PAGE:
Understanding the Living Will: How it Can Help and When it is Used

In today’s world, it’s important to have plans for the future. More often than ever, people are realising that they need to have a plan in place in case of extreme illness or injury. While some individuals may already have advanced directives set at their local hospital, it’s also important to consider having a living will in place. Living wills serve to provide medical professionals, families, and more with instructions should you become incapacitated. This can include everything from when to remove life support, through how to handle finances when you are unable to.

When are Living Wills Used?

Living wills are usually prepared in the event that someone has good reason to expect that they may become infirm or injured, but they can be put into place by anyone who has the desire to do so. They are also frequently used by those who don’t wish to have certain medical procedures done, should they become incapacitated or unable to make decisions for themselves.


Living wills may also be chosen an enacted when someone has been diagnosed with a potentially terminal illness, whether a terminal diagnosis has been issued or not. This frequently applies to degenerative conditions, conditions like HIV/AIDS, cancer, or heart disease. Choosing to use a living will in these situations ensures that plans are in place long before an issue comes up. This helps to reduce the stress and anxiety many people feel when given a poor prognosis.

Why are Living Wills Used?

Simply put, living wills help to reduce the stress families and loved ones experience when trying to make decisions on the fly. They also help to protect your wishes when you are incapacitated. They can ensure that certain protocols are followed if and when you pass away, such as preventing life support if brain death has occurred, or it is confirmed that you will never get well again. Or, they can be used to specify for how long life support should be engaged, and when it is appropriate to withdraw it later on. They can even indicate that you wish life support to be prolonged, should that be your wish.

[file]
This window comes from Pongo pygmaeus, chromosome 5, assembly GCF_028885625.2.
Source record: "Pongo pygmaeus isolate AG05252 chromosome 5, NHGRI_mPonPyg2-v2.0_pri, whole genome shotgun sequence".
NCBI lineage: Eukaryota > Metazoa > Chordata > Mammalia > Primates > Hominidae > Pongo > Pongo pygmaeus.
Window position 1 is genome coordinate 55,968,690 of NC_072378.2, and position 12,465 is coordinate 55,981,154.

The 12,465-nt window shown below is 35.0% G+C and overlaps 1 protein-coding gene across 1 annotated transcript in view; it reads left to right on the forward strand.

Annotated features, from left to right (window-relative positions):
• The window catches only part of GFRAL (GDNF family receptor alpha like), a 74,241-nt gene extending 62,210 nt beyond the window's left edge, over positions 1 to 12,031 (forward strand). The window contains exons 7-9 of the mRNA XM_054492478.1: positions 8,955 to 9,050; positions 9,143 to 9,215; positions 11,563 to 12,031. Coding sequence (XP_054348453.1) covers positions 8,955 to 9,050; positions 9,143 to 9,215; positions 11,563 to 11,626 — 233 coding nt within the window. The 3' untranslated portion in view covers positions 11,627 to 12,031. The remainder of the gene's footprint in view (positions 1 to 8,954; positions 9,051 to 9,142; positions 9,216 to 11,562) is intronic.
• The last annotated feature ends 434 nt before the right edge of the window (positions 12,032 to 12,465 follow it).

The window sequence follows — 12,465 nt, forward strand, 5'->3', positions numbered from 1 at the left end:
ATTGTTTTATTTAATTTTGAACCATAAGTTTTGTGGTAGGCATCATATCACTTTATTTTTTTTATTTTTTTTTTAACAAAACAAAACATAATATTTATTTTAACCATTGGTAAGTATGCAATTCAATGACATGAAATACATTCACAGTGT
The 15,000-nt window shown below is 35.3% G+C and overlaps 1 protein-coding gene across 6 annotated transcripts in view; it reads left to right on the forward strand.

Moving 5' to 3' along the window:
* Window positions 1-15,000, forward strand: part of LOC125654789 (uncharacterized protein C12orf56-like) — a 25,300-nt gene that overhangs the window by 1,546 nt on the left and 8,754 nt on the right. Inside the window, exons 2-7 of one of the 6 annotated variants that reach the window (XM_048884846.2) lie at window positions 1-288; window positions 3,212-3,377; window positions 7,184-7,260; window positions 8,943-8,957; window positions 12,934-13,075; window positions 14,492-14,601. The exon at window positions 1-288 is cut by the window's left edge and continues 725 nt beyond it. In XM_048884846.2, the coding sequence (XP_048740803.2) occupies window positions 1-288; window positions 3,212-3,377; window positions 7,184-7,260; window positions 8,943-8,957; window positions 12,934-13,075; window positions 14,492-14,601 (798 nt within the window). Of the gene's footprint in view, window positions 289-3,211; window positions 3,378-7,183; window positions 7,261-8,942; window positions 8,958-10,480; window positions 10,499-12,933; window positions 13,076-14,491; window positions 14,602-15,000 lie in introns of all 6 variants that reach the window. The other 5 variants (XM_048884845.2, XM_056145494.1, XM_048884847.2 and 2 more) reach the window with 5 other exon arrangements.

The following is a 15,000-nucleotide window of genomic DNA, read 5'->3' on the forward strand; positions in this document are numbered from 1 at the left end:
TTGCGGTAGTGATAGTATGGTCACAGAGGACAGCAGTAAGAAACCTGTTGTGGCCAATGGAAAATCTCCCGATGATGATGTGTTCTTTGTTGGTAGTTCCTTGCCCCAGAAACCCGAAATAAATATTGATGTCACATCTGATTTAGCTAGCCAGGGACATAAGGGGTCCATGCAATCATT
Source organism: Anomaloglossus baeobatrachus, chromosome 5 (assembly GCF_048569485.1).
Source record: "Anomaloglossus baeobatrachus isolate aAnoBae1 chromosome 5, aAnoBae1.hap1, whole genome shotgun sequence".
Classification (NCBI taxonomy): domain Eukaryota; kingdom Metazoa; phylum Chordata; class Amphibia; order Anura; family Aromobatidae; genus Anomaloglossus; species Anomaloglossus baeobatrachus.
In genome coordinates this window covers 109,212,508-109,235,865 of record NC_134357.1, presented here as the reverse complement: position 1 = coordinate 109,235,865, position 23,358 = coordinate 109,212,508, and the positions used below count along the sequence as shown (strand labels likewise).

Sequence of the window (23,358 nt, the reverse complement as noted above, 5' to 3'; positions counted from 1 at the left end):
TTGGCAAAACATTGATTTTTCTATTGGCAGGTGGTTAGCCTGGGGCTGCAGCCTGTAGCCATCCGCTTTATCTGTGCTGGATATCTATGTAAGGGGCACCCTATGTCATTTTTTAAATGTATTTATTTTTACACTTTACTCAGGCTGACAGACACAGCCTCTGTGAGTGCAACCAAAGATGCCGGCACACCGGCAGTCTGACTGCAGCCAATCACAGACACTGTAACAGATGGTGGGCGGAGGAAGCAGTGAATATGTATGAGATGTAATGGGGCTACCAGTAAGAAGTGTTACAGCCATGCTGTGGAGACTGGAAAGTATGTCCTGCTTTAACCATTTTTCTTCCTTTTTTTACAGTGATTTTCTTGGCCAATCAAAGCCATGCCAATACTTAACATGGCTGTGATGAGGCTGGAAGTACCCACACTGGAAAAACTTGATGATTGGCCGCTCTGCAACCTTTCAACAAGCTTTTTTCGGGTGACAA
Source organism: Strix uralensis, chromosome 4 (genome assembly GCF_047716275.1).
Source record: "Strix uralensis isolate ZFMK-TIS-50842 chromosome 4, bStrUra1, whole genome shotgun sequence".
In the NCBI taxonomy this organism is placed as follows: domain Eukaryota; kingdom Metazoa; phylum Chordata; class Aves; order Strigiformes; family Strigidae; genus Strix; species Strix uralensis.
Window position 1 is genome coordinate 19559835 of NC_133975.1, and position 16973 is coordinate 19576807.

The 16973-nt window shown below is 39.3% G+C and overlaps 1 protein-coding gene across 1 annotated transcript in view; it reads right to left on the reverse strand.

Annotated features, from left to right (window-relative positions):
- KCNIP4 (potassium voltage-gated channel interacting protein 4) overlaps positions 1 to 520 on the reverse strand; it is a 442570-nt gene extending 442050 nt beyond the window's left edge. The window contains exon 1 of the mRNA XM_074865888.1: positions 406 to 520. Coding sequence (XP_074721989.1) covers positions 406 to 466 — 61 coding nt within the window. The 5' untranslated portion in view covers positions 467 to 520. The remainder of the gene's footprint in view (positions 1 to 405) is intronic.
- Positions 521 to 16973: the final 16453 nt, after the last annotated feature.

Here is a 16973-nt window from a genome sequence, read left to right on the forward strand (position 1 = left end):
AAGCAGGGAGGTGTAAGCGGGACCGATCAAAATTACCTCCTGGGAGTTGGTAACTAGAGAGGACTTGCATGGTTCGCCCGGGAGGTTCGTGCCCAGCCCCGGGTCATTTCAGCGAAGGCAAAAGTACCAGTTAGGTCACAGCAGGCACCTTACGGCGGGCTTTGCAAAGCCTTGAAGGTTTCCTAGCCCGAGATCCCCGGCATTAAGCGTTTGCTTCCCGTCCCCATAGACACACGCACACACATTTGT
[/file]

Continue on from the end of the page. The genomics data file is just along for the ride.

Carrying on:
You do not necessarily need to be incapacitated in order for a living will to be enacted, although that is the most common usage of this type of will. It can also be used to ensure that your chosen treatment methods are used during illnesses. This can help to prevent your decisions being overridden in your best interests. This can be particularly important if you have a history of mental illness, as you can cement treatment decisions while you are well in the event that you become unwell again.

What Else Should be Done in the Event that a Living Will is Needed?

 If you choose to enact a living will, there are other steps that you should take at the same time. It’s beneficial to you to designate a Property and Financial Affairs Lasting Power of Attorney before making out your living will. This individual should be:

       Someone who is of legal age of majority prior to the assignment

       Someone who you trust with your legal, financial, and medical affairs

       A person whom you are close to

       Alternatively, a solicitor or other legal representative

       Someone who you believe can make impartial decisions on your behalf

How Can a Living Will be Enacted?

 In most areas, a living will can be specified during an appointment with your lawyer. While any written out indication that follows standard living will requirements can qualify, it’s better to have your living will notarised and validated by a solicitor to ensure that all legal requirements have been followed to the letter. This will increase the chances that your will can cover all of the potential issues that may come up when and if you become incapacitated.

Affording Your Legal Will

 Legal services can be expensive. There are many ways to go about getting your legal will in the United Kingdom today. Many people can and do hire solicitors or use their current solicitor. Others choose to go with legal services through not-for-profit groups like The Co-Operative Group.  If you choose to use a solicitor, some can defer your payments over several months. Others may choose to work on a pro bono basis, and others may simply charge regular fees.



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